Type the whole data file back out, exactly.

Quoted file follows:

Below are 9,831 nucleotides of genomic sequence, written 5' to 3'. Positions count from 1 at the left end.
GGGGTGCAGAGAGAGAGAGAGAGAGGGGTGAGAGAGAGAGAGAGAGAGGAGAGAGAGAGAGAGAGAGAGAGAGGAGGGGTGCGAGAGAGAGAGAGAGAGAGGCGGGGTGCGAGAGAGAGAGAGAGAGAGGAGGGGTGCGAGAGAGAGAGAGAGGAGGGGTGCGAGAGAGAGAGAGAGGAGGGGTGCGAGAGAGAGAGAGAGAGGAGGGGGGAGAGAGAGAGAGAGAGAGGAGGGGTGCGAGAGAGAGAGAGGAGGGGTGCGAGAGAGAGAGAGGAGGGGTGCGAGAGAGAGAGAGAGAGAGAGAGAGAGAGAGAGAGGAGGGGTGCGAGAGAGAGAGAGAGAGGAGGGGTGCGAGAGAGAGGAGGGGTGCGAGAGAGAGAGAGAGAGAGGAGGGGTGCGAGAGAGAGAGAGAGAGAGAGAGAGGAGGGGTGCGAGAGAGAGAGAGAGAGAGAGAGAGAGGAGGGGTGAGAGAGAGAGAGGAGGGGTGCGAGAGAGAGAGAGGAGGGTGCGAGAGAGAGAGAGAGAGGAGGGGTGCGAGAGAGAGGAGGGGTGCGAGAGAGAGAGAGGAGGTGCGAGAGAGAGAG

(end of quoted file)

Below are 9,831 nucleotides of genomic sequence, written 5' to 3'. Positions count from 1 at the left end.
GGGGTGCAGAGAGAGAGAGAGAGAGGGGTGAGAGAGAGAGAGAGAGAGGAGAGAGAGAGAGAGAGAGAGAGAGGAGGGGTGCGAGAGAGAGAGAGAGAGAGGCGGGGTGCGAGAGAGAGAGAGAGAGAGGAGGGGTGCGAGAGAGAGAGAGAGGAGGGGTGCGAGAGAGAGAGAGAGGAGGGGTGCGAGAGAGAGAGAGAGAGGAGGGGGGAGAGAGAGAGAGAGAGAGGAGGGGTGCGAGAGAGAGAGAGGAGGGGTGCGAGAGAGAGAGAGGAGGGGTGCGAGAGAGAGAGAGAGAGAGAGAGAGAGAGAGAGAGGAGGGGTGCGAGAGAGAGAGAGAGAGGAGGGGTGCGAGAGAGAGGAGGGGTGCGAGAGAGAGAGAGAGAGAGGAGGGGTGCGAGAGAGAGAGAGAGAGAGAGAGAGGAGGGGTGCGAGAGAGAGAGAGAGAGAGAGAGAGAGGAGGGGTGAGAGAGAGAGAGGAGGGGTGCGAGAGAGAGAGAGGAGGGTGCGAGAGAGAGAGAGAGAGGAGGGGTGCGAGAGAGAGGAGGGGTGCGAGAGAGAGAGAGGAGGTGCGAGAGAGAGAG